Columbia University Law School professor Tim Wu observed the Internet is not neutral in terms of its impact on applications having different requirements. It is more beneficial for data applications than for applications that require low latency and low jitter, such as voice and real-time video: "In a universe of applications, including both latency-sensitive and insensitive applications, it is difficult to regard the IP suite as truly neutral." He has proposed regulations on Internet access networks that define net neutrality as equal treatment among similar applications, rather than neutral transmissions regardless of applications.

He proposes allowing broadband operators to make reasonable tradeoffs between the requirements of different applications, while regulators carefully scrutinize network operator behavior where local networks interconnect.

In Wu's view of net neutrality, the network should adapt to the diverse needs of emerging applications; in Crawford's view the network's traditional service structure provides a flexible transport designed to support a broad variety of applications.

Professor Rob Frieden of Pennsylvania State University offers an assessment of the network neutrality debate with emphasis on the business and operational orientations of managers of telephone and data carriers' physical networks. Professor Frieden also assesses the strengths and weaknesses of positions articulated by Professors Tim Wu and Chris Yoo.. Professor Frieden also has explored whether wireless networks have a duty to operate neutral networks in terms of providing access to any technically compatible handset as well as network access by both subscribers and content providers.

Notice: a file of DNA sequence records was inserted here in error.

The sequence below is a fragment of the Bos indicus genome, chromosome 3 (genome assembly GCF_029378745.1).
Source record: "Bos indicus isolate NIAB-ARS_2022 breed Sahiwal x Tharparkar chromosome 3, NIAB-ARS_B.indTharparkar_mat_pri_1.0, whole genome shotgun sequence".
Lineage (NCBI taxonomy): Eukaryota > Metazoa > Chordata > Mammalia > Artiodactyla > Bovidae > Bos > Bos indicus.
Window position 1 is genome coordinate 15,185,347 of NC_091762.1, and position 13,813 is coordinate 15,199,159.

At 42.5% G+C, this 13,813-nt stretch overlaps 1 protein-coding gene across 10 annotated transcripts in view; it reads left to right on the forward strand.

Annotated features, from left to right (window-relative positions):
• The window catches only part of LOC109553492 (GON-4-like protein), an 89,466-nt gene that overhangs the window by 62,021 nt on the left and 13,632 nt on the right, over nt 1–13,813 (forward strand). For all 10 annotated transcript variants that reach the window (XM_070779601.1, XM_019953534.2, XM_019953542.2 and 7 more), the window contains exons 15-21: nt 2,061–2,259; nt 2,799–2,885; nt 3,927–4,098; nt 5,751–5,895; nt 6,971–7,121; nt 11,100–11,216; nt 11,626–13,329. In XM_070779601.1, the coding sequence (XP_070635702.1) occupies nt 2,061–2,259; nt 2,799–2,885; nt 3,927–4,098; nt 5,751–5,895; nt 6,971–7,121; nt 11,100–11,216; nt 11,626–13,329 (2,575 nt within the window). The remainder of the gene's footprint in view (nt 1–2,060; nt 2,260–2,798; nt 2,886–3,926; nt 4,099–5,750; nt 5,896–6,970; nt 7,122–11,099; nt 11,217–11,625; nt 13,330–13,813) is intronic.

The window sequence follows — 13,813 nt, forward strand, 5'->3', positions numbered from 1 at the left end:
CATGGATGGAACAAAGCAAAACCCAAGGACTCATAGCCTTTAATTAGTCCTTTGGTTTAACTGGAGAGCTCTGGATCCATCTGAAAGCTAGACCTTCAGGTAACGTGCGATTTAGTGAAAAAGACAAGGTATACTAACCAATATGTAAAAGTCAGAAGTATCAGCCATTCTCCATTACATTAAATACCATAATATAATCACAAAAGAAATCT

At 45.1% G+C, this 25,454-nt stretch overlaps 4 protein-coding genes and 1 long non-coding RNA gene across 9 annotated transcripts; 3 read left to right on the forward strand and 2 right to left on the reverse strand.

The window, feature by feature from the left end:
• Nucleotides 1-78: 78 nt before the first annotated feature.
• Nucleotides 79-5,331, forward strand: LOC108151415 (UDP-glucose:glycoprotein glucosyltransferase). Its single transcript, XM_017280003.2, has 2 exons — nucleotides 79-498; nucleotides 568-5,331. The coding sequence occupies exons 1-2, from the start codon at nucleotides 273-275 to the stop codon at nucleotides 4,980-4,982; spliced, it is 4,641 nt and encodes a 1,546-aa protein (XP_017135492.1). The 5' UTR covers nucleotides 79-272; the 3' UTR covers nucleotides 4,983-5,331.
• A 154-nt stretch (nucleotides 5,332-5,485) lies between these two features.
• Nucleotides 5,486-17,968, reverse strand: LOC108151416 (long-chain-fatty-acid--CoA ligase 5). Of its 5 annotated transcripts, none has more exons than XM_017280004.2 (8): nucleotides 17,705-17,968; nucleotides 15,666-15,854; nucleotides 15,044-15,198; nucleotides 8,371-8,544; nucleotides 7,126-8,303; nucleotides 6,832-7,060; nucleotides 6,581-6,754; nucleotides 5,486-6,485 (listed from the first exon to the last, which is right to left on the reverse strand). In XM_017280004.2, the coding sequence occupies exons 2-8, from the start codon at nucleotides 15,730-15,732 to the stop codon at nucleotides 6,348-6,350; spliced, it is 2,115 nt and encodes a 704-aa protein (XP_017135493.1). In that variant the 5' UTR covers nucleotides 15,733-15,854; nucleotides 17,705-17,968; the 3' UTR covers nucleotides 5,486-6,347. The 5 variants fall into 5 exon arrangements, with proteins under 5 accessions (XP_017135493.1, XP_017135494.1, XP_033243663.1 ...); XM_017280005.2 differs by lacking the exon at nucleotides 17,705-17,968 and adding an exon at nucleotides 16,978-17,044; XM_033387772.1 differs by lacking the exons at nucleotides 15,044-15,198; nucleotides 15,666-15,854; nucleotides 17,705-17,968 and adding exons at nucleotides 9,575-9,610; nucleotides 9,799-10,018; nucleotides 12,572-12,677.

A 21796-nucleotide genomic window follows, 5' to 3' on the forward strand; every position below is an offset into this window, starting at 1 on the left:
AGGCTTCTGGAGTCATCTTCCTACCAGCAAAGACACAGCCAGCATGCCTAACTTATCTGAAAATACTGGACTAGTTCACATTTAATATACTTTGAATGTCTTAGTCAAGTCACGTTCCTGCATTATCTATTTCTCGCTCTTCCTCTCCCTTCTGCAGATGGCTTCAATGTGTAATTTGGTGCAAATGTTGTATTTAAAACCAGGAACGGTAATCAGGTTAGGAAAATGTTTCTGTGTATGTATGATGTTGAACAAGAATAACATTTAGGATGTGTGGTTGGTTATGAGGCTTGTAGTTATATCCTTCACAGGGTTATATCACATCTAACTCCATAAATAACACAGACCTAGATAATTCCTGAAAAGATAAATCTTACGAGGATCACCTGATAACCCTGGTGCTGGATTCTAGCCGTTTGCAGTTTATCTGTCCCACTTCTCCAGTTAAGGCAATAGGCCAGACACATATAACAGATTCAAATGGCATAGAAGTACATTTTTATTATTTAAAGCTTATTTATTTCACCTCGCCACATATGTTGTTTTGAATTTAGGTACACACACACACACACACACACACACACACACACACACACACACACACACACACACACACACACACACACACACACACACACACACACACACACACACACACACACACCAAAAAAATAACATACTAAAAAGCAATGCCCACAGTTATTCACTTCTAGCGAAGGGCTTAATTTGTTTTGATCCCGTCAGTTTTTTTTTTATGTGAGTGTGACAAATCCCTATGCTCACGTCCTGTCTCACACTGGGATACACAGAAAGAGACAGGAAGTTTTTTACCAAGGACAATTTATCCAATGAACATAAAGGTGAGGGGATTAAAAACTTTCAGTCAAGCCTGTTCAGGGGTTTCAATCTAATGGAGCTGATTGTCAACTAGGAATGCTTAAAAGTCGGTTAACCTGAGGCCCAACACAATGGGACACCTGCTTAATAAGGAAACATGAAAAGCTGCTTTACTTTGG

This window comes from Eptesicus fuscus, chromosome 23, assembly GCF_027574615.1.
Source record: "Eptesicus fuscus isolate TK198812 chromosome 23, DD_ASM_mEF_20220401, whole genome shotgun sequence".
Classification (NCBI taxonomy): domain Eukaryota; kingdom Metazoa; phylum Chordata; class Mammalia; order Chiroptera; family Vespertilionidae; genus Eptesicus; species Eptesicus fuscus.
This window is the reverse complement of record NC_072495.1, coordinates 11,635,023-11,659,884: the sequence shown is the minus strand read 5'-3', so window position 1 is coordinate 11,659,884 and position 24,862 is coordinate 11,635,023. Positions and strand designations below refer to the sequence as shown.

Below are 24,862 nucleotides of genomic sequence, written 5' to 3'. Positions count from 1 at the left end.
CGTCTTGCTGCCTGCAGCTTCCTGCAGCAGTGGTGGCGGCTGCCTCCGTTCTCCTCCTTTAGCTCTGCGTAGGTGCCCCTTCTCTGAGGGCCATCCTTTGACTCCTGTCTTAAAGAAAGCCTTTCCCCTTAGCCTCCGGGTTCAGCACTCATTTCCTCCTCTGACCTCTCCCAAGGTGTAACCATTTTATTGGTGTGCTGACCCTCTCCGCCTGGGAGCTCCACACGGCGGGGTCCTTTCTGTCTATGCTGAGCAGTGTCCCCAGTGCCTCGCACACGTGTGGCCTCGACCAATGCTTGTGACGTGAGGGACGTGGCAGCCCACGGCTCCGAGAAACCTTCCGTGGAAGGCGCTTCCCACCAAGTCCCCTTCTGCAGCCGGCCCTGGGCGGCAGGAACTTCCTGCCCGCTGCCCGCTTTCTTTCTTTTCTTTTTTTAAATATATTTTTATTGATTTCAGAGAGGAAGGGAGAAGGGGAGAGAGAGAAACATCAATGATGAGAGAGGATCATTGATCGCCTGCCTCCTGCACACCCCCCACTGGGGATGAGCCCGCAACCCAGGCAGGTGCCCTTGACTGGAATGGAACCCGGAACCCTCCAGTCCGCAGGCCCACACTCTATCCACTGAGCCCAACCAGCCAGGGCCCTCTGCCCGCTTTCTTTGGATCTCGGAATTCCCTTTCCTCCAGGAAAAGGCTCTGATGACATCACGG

Changes in carrier technology regulation

The topic is further complicated by the differences between the Internet and earlier communications systems in their regulatory histories. Essentially no new regulations accompanied the Internet when its technology was first made available to private carriers and the public, while the technical operations of most telecommunications services were regulated from their beginnings.

Some of the arguments associated with network neutrality regulations came into prominence in mid 2002, offered by the "High Tech Broadband Coalition", a group comprising developers for, Google, and Microsoft. However, the fuller concept of "Network neutrality" was developed mainly by regulators and legal academics, most prominently law professors Tim Wu and Lawrence Lessig and Federal Communications Commission Chairman Michael Powell most often while speaking at the Annual Digital Broadband Migration conference or writing within the pages of the Journal of Telecommunications and High Technology Law, both of the University of Colorado School of Law. However, the ideas underlying network neutrality have a long pedigree in telecommunications practice and regulation.

Proposals for network neutrality laws are generally opposed by the cable television and telephone industries, and some network engineers and free-market scholars from the conservative to libertarian, including Christopher Yoo and Adam Thierer. Opponents argue that (1) Network neutrality regulations severely limit the Internet's usefulness; (2) network neutrality regulations threaten to set a precedent for even more intrusive regulation of the Internet; (3) imposing such regulation will chill investment in competitive networks (e.g., wireless broadband) and deny network providers the ability to differentiate their services; and (4) that network neutrality regulations confuse the unregulated Internet with the highly regulated telecom lines that it has shared with voice and cable customers for most of its history.